Death from tetanus associated with tungiasis has been reported 34). For example, a case series from Haiti demonstrates a high incidence of tetanus in areas where the prevalence of tungiasis is high. In areas of Northeast Brazil, monthly incidence of tetanus cases has paralleled the seasonal variation of tungiasis. Thus, tetanus prophylaxis should be kept up to date in areas where tungiasis is common 35).

Conditions associated with tungiasis and its complications is depicted in Table 1.

Table 1. Spectrum of morbidity and complications in patients with very severe tungiasis

Deformation of feet (clubfoot-like)Immobility -> malnutrition -> starvation -> cachexia
Mutilation of toesLoss/amputation of toes
Deep fissure, ulcers with extended necrosis of tissue (ulcère phagédénique)Immobility -> malnutrition -> starvation -> cachexia; bacterial superinfection
Abscess, suppuration, phlegmoneLymphangitis, septicemia -> death
Infection with ClostridiaTissue necrosis, gangrene, tetanus -> death
Hyperkeratosis of soleEmbedded sand fleas are located in several layers on top of each other and cannot be removed surgically; immobility due to extreme pain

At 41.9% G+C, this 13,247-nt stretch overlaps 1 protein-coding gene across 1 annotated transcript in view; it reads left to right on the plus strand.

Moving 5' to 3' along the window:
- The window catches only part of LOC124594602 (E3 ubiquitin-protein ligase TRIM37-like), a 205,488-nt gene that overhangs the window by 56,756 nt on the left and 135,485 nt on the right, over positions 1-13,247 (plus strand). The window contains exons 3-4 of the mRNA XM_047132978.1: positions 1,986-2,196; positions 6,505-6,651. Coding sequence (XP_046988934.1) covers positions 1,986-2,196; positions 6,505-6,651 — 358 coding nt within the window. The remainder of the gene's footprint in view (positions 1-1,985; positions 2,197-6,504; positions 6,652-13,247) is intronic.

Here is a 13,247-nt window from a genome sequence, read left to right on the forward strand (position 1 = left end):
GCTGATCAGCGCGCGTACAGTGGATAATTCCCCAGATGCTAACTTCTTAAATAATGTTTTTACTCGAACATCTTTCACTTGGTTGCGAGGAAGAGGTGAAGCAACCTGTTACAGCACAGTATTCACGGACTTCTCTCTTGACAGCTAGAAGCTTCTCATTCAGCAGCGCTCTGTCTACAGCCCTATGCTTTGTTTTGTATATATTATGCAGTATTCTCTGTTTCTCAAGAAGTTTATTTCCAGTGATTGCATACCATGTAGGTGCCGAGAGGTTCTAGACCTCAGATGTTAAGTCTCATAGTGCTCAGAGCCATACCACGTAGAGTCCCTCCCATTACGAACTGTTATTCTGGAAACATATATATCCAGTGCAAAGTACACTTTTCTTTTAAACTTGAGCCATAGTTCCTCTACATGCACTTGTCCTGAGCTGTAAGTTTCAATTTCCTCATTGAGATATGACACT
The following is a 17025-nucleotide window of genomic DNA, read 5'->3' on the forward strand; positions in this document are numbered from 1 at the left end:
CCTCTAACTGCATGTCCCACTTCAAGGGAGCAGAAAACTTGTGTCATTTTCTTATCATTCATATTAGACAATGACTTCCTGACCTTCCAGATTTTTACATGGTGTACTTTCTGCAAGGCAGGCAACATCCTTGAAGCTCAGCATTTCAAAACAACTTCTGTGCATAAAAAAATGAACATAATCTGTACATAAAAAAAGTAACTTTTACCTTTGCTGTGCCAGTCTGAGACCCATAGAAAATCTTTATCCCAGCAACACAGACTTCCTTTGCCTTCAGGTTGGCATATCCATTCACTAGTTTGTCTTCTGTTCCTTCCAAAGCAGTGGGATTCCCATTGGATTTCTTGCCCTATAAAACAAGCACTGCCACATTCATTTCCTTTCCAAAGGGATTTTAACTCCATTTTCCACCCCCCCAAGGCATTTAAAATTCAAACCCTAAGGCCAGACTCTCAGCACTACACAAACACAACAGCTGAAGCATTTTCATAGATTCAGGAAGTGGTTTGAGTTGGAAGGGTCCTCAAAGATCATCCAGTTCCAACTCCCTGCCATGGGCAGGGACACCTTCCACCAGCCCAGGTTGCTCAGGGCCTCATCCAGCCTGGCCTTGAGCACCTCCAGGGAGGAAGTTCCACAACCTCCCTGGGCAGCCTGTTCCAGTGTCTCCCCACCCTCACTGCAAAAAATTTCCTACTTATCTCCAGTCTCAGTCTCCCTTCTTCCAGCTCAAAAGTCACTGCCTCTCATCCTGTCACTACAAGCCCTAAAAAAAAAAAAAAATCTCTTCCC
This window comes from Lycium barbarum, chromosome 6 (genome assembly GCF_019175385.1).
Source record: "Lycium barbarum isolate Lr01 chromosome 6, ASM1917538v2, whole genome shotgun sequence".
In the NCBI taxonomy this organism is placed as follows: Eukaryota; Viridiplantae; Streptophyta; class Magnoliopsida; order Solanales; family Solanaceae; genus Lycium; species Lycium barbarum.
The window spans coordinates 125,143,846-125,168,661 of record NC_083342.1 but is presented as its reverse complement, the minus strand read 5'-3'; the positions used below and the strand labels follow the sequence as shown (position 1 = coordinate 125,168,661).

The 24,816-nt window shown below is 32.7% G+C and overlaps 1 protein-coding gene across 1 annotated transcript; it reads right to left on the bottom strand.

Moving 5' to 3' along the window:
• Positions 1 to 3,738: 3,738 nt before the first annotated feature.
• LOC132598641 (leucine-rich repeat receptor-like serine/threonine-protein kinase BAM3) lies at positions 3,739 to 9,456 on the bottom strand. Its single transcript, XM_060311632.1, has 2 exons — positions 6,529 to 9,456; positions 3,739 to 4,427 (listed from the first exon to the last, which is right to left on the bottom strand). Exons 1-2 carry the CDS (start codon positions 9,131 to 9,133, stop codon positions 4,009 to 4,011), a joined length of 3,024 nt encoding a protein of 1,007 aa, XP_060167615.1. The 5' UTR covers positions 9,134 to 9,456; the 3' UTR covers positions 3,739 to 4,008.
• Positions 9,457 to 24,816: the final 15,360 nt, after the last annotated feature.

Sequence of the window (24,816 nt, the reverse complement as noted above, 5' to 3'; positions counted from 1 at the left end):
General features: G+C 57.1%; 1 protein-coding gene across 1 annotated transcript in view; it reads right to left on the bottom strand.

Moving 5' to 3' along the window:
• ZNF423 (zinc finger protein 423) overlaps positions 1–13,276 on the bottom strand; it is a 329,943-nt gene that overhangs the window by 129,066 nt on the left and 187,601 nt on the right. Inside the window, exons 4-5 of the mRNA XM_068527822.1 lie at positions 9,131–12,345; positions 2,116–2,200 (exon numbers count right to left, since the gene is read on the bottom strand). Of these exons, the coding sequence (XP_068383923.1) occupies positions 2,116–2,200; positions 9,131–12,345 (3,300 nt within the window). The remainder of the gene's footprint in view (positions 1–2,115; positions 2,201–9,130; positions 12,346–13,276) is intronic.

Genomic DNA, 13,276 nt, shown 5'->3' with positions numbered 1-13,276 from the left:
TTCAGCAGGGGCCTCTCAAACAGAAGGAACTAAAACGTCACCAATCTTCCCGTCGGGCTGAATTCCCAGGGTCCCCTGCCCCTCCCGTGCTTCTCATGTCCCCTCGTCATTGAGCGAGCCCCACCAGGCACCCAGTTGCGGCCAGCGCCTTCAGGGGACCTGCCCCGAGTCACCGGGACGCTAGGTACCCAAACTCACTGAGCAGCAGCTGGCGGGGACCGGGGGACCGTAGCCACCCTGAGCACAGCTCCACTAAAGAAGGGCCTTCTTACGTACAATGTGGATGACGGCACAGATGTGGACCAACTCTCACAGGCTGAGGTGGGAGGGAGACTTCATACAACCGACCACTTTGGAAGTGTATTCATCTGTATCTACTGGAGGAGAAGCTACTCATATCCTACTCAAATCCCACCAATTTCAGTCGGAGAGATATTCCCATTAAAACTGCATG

Inflammation of feetOedema -> pain -> immobility
OsteomyelitisLoss of toes and limbs -> death
AnemiaIncapacity to work and to collect food -> malnutrition -> cachexia; heart failure
[Source 36) ]

Tungiasis diagnosis

Extraction of the gravid tunga penetrans flea using a sterile needle is diagnostic and therapeutic. A skin biopsy of a suspected papule or nodule may be performed.

In general, no laboratory studies are indicated other than a histologic examination of excised tissue to confirm the presence of the flea. No imaging studies are indicated unless there is a secondary infection with a complication such as gas gangrene.


Dermoscopy (direct skin microscopy) may be helpful in identifying typical features, including an irregular, central, brown discoloration with a plugged opening in the middle or a gray-blue discoloration 37). Sometimes, a serosanguineous exudate oozes from the central opening, and eggs may be seen on microscopic examination.

Tungiasis treatment

In many cases tungiasis will heal on its own as the burrowed flea dies within 2 weeks and naturally sloughs off as the skin sheds. Over the 1-2 weeks whilst it feeds on the host’s blood the flea will lay more than 100 eggs that fall to the ground through the opening of the lesion.